How I’ve Failed My Daughter…And How You May Be Failing Yours

Matthew Heilman shares the moment he realized he was failing his daughter when it comes to gender norms. 

The pink vacuum cleaner, the pink stove, the pink stroller, the pink doll, the pink princesses, the pink purse. Pink and girly EVERYTHING! That’s what I saw as I looked around the house.

I’ve been surrounded by it all for two years and I’ve been completely oblivious. For some reason my brain started to put everything in a new way as I watched my daughter pretend to cook on her toy stove. What would she do next? Move on and pretend to vacuum our floors? Take care of her baby-doll? Play princess?

Where are the toys my brother and I played with that inspired us to hypothesize, experiment, create, improve, and destroy? I don’t see any building blocks, planes, trains, automobiles, cardboard boxes, dinosaurs, planets, ramps, and forts.

It suddenly hit me, the reality of what I’ve been unconsciously preparing my two-year-old to excel at in life: a career in home economics. My stomach curled, I became hot and sweaty, and I needed to sit down. Now I needed something else pink: Pepto Bismol.

How could this be? Since I can remember I’ve been interested in STEM, way before it was a cool acronym. I’m a full-time technologist and part-time mad-scientist. The house is littered with computers, tools, and electronics. But somehow my daughter hasn’t been exposed to any of that.

As I reflected on the toys, I realized I’ve thoughtlessly fed into the hyperreality that merchants have created around gender based toys. Boys and girls have separate aisles for toys. The pictures on the containers tell me if the toy is meant for a boy or girl.  Sometimes there are clear written guidelines of the intended gender (i.e. Dangerous Chemistry Experiments for Boys).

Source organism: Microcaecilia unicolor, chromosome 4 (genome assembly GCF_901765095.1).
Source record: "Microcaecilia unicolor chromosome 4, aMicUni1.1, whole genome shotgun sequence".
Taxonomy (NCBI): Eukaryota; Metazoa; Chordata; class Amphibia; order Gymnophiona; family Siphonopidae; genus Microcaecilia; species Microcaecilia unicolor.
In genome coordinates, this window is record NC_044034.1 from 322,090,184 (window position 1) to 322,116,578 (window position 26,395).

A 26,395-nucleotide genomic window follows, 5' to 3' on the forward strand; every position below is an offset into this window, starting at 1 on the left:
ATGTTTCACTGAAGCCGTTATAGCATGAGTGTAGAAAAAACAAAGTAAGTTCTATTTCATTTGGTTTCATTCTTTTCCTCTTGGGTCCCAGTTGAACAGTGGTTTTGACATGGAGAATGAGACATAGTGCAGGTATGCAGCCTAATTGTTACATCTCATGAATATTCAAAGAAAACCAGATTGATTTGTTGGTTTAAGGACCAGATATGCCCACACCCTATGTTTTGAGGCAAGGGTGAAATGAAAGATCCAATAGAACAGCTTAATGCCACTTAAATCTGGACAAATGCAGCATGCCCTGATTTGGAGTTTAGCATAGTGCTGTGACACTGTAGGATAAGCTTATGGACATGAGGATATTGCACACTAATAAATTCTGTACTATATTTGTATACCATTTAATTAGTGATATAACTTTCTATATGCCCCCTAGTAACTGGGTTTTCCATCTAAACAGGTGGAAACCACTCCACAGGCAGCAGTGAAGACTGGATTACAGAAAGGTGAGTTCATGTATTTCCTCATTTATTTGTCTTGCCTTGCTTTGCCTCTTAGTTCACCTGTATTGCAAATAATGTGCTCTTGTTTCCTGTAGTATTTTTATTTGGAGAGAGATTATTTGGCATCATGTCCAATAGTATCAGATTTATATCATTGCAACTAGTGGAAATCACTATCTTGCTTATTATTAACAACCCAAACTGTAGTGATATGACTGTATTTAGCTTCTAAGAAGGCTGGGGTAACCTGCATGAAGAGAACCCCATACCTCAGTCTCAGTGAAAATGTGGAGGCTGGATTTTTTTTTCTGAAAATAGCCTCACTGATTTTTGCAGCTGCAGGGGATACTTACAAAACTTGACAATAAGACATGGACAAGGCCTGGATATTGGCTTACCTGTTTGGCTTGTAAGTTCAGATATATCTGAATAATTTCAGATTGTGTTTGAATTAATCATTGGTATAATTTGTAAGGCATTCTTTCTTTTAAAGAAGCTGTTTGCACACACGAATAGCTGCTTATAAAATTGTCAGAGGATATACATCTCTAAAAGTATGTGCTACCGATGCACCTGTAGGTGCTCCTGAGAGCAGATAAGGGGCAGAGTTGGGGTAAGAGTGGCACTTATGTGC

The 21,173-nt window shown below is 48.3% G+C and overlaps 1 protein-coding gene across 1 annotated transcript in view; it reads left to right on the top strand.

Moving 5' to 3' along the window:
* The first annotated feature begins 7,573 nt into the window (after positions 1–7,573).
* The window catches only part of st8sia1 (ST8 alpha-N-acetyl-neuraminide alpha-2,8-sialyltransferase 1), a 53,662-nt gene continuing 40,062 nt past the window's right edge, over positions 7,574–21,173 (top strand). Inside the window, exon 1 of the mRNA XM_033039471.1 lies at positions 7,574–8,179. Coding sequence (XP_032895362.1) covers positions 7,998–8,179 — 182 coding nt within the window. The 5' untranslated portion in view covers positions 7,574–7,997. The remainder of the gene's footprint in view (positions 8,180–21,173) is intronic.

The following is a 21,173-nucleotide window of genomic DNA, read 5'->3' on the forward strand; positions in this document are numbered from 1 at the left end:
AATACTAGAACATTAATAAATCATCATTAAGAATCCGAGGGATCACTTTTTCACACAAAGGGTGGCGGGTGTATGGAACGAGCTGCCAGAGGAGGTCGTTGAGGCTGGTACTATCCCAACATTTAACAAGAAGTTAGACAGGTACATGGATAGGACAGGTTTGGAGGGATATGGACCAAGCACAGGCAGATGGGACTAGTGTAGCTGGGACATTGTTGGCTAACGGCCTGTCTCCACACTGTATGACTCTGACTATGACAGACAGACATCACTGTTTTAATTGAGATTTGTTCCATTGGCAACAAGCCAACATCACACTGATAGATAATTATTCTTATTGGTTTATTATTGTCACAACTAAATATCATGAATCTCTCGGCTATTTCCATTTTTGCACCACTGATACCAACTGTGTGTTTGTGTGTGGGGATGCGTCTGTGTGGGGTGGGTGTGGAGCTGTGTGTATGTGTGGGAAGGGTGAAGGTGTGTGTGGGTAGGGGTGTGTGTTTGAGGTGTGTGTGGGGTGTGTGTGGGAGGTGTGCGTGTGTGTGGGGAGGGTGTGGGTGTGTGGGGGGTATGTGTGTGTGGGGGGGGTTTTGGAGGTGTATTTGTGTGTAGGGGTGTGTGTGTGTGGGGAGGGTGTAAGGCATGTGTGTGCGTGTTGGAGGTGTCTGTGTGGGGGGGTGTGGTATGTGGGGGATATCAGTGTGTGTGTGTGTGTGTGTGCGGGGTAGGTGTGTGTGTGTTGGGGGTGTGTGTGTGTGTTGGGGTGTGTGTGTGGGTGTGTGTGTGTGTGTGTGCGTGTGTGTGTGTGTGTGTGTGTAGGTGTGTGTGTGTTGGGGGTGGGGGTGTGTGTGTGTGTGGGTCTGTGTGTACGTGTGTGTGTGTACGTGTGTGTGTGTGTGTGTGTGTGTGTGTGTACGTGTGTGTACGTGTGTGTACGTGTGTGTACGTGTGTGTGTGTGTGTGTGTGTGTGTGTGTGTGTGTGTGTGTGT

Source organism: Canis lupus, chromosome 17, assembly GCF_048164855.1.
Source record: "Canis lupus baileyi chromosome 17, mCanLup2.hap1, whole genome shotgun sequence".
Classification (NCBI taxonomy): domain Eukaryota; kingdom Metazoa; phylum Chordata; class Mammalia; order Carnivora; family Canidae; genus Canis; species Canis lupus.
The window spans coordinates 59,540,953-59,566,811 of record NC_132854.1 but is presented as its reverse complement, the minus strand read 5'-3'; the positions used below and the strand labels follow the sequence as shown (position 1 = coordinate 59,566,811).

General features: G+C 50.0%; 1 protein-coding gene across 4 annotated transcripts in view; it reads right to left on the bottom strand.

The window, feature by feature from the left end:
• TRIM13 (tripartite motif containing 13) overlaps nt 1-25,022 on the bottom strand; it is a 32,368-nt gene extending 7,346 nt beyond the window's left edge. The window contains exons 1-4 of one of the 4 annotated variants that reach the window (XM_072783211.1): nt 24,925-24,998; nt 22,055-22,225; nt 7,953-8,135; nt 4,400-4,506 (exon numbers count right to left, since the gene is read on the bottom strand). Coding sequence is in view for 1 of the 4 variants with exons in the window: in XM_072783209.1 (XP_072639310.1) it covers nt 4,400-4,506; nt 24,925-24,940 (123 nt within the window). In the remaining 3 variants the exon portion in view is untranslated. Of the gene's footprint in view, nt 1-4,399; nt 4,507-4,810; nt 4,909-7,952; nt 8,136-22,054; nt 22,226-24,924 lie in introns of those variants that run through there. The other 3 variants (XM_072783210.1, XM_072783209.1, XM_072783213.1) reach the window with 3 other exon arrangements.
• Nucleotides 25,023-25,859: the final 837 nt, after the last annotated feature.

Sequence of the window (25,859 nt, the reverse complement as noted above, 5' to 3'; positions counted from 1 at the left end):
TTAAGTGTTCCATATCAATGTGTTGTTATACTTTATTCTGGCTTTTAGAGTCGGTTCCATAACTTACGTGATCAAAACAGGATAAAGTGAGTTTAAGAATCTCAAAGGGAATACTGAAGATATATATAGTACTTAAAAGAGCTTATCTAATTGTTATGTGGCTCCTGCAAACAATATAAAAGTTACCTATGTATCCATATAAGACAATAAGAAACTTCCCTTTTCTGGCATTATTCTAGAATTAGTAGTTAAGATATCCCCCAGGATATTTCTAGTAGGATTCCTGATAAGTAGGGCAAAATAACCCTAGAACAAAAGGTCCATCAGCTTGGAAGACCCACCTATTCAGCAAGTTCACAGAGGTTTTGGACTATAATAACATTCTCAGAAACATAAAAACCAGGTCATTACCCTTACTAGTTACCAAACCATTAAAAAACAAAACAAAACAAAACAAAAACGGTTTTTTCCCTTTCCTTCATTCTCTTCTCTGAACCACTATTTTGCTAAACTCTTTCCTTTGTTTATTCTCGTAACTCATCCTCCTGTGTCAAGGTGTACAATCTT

It became very painful when I dug deeper and realized I have preconceived notions of gender identity that I’ve already forced on my daughter. I remember getting frustrated the first few months of my daughter’s life when a stranger would say, “He’s so cute.” Internally, I’d scream, “SHE’S A GIRL!!!!” My solution was to pierce my daughters’ ears and never leave the house unless she wore something pink. This has evolved into buying her girl toys and all things pink. I wanted a girly-girl because that makes her extremely acceptable and cute to others.

I’ve discovered a small brown spot on an onion. I know as I peel back the layers I’m going to find a lot of bad stuff. This isn’t about toys. The toys are just the catalyst for an awakening about about my deep-seated and preconceived notions of gender.

It doesn’t surprise me at all that women have a hard time in technology or any of the STEM fields. I haven’t even given my own flesh-and-blood a fighting chance to succeed. I need to rethink everything: how my daughter plays, with whom she interacts, how I interact with women, and how I talk about women.

At the end of the day I don’t need my daughter to love STEM but I want to make sure she has enough exposure to know it as an option. This has lit a fire in me to be the change I wish to see, and I implore you — fathers, step-fathers, partners, and all caregivers — take a very hard look at yourself. If you are like the overwhelming majority of men I interact with, you have fallen into the same trap. I’m certain you want to raise strong, independent, courageous, inquisitive, and happy daughters. You are one of the most influential people in your daughter’s life. I challenge you to join me in committing to raising our daughters to be anything they want to be instead of feeding into the idea of what a woman needs to be. Give our daughters the tools to succeed beyond the home.

Matthew Heilman is a loving husband, father, and friend. Matthew is currently the Director of Engineering at Dorado Systems where he is responsible for developing Dorado’s strategic direction for technology and leading the implementation and operations of IT services.  Matthew holds a B.S. In Computer Science.  Matthew serves as the Treasurer for Paws for Courage and a volunteer for TechGirlz.

Follow him on Twitter: @matthewdheilman and Facebook


Matthew Heilman

Matthew Heilman

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